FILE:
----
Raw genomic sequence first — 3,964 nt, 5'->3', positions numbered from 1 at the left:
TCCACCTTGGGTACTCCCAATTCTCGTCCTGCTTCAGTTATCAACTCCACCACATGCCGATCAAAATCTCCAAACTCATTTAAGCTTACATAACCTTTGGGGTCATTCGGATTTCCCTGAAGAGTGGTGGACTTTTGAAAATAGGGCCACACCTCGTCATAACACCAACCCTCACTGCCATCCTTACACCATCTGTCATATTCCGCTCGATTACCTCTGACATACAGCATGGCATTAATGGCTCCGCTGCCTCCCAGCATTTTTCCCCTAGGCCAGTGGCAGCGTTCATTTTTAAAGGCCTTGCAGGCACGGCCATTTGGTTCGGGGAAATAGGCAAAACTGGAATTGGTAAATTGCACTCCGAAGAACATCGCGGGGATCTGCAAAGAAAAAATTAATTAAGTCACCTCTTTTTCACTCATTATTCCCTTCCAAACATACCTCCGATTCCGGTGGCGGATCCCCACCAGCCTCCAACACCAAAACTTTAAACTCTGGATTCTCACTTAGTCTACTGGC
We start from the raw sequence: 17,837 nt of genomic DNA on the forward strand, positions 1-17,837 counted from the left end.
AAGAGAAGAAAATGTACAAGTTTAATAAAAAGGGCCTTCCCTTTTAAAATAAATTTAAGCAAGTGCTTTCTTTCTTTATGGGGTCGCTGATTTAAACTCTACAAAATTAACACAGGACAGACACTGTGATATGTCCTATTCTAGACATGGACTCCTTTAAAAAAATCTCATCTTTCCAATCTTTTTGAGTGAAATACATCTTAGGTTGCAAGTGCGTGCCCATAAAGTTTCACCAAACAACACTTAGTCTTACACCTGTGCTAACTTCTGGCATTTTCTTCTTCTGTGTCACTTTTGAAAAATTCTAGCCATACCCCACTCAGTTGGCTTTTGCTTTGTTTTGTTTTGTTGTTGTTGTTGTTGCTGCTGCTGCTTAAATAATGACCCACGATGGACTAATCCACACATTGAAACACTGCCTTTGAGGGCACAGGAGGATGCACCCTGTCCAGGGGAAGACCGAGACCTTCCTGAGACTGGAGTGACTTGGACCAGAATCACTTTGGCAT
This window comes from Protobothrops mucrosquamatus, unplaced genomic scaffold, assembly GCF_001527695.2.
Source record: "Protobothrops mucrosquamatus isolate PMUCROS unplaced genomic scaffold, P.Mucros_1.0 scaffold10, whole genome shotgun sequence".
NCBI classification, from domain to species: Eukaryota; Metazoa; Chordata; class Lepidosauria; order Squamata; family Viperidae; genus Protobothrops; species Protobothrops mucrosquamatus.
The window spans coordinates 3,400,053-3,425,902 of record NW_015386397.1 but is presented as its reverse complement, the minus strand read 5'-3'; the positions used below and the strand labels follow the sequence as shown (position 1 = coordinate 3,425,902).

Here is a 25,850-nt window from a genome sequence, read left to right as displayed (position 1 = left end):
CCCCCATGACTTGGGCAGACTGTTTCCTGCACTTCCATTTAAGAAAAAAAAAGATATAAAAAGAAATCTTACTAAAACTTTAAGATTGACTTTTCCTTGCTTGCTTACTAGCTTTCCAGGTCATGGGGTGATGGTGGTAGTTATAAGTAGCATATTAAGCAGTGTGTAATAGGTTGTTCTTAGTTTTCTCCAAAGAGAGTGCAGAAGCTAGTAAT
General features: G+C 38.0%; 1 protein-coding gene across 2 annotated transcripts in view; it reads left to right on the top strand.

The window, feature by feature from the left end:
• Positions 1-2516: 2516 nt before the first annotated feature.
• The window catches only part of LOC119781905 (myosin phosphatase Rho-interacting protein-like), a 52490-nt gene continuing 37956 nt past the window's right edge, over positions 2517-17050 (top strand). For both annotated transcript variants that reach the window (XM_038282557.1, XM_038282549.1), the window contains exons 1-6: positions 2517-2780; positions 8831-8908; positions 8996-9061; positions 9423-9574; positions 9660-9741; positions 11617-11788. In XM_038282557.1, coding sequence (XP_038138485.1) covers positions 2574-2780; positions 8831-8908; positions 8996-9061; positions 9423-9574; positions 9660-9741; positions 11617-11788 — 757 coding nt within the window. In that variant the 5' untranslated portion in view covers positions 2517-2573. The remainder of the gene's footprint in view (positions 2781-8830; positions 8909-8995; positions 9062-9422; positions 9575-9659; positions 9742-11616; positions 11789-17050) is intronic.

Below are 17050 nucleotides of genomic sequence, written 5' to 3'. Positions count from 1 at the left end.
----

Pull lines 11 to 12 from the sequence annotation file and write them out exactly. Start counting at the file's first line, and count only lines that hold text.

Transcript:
General features: G+C 38.0%; 1 protein-coding gene across 2 annotated transcripts in view; it reads left to right on the top strand.

The window, feature by feature from the left end: